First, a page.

Marks Daily Apple
Serving up health and fitness insights (daily, of course) with a side of irreverence.
29 Sep

Eating a Super-Clean, Plant-Heavy, Whole Foods Diet? You Might Have Fruit Belly!

fruitbelly3d copy 320A little discussed phenomenon is disturbingly common among health-conscious eaters, especially those diligent about eating plenty of fresh vegetables and fruits, low-fat dairy products, and whole grains. Granted, not very primal, but even super-primal-aligned folks suffer from digestive difficulties related to eating their abundant servings of veggies and fruit. The condition is called Fruit Belly—a bloated cranky, gurgly, and visceral-fat-hoarding abdomen that grows (or refuses to budge) despite your best efforts to eat healthy, and even despite your success at sculpting the rest of your body.

Romy Dollé is a Swiss author, chef, supermom and companion to sports trainer extraordinaire Dave Dollé. After suffering from the condition herself despite a super healthy, primal-aligned diet, she studied Fruit Belly extensively and prepared a fabulous resource to identify and help readers overcome this annoying and poorly-understood condition. Her comprehensive book, Früchte-Wampe, published in German, was a hit in Europe, so we have translated it and delivered it to the US market, with this post marking the official launch. Don’t miss the special offer I have for you below. But before we get that, a few more details about this fantastic new book.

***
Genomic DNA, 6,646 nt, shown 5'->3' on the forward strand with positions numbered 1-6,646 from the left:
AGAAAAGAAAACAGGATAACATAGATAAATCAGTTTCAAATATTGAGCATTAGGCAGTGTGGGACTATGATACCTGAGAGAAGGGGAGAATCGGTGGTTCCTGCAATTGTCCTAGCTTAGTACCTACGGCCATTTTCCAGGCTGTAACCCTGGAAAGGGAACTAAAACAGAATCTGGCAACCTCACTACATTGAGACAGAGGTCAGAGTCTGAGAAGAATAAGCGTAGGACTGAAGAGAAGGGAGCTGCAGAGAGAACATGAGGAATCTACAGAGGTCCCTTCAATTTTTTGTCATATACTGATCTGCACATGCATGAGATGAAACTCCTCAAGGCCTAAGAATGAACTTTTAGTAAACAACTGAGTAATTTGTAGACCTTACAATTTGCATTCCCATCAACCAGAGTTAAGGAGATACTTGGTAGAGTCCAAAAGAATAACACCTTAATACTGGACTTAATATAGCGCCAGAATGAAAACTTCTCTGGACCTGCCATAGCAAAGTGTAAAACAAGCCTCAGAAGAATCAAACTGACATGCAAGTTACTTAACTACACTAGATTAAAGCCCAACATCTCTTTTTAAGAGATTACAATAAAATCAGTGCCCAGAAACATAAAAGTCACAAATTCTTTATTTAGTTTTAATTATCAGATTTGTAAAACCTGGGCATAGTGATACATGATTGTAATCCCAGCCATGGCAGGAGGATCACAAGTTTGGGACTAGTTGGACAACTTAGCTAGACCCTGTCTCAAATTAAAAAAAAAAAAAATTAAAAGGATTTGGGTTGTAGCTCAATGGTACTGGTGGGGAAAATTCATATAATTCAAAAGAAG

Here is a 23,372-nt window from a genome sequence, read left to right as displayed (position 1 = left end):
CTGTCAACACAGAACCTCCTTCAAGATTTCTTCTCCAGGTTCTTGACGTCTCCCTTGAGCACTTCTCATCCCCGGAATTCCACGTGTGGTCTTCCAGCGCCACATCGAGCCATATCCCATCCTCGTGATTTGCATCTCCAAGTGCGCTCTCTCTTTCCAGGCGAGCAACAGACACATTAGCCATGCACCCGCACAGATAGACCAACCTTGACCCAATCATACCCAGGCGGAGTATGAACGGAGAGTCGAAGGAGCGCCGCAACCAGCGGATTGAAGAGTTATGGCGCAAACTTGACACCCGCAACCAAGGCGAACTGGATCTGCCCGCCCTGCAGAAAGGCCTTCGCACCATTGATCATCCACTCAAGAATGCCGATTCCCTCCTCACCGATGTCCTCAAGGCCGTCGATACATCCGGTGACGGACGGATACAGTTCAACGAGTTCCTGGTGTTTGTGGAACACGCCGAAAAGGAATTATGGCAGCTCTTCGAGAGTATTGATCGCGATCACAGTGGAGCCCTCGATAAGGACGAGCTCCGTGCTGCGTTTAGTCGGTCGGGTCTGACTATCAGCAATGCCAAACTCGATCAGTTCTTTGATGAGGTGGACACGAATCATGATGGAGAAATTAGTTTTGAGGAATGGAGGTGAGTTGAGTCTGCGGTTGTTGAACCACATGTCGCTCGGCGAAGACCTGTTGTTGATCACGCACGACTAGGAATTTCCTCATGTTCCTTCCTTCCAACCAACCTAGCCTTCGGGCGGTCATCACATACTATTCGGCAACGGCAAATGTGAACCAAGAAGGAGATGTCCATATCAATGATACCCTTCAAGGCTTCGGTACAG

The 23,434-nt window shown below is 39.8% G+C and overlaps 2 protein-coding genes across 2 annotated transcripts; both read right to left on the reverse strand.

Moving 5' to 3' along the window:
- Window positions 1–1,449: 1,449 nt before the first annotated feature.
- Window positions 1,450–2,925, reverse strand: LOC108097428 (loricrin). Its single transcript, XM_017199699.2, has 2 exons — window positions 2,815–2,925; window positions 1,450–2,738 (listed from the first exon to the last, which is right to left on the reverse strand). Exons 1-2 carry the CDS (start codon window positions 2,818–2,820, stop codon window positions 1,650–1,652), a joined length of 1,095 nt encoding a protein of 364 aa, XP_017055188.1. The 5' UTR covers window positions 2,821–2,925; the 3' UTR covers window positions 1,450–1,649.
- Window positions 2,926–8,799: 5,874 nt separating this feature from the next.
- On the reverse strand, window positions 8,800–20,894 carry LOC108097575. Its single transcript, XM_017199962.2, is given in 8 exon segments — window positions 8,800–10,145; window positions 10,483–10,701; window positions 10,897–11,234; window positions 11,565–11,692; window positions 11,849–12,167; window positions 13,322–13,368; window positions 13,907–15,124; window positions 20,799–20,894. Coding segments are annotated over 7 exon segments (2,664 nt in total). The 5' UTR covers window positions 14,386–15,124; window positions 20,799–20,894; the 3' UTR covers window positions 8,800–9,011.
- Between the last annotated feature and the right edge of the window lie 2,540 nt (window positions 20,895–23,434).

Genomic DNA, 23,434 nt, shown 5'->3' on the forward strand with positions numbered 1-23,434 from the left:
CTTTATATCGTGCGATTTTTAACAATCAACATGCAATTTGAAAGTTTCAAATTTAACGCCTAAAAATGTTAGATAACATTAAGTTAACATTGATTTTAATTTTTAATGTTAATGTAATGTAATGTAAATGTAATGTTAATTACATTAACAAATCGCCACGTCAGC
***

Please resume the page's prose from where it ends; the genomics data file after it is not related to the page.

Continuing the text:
A flat stomach isn’t just a matter of having low body fat; it also signals efficient digestion, optimal nutrition, and an eating regime that pleases our gut microbiome. And as many of us have experienced (but may be loath to admit), even a seemingly top-notch diet can lead to imperfect digestion and a poofy stomach that, while not an imminent danger, certainly is uncomfortable.

The reasons that healthy fruits and vegetables and other lauded nutritious foods can cause digestive problems might surprise you. First, while fruit is natural and primal and all that, we tend to overdo it these days, with year-round consumption of highly cultivated fruits that are larger and sweeter than the fibrous wild fruits our ancestors ate during narrow ripening seasons. Liberal fruit consumption can easily deliver an overdose of fructose (especially for those allowing fructose-laden fruit juices, processed beverages, and junk foods into the picture), which causes inflammation, bloating, and digestive distress.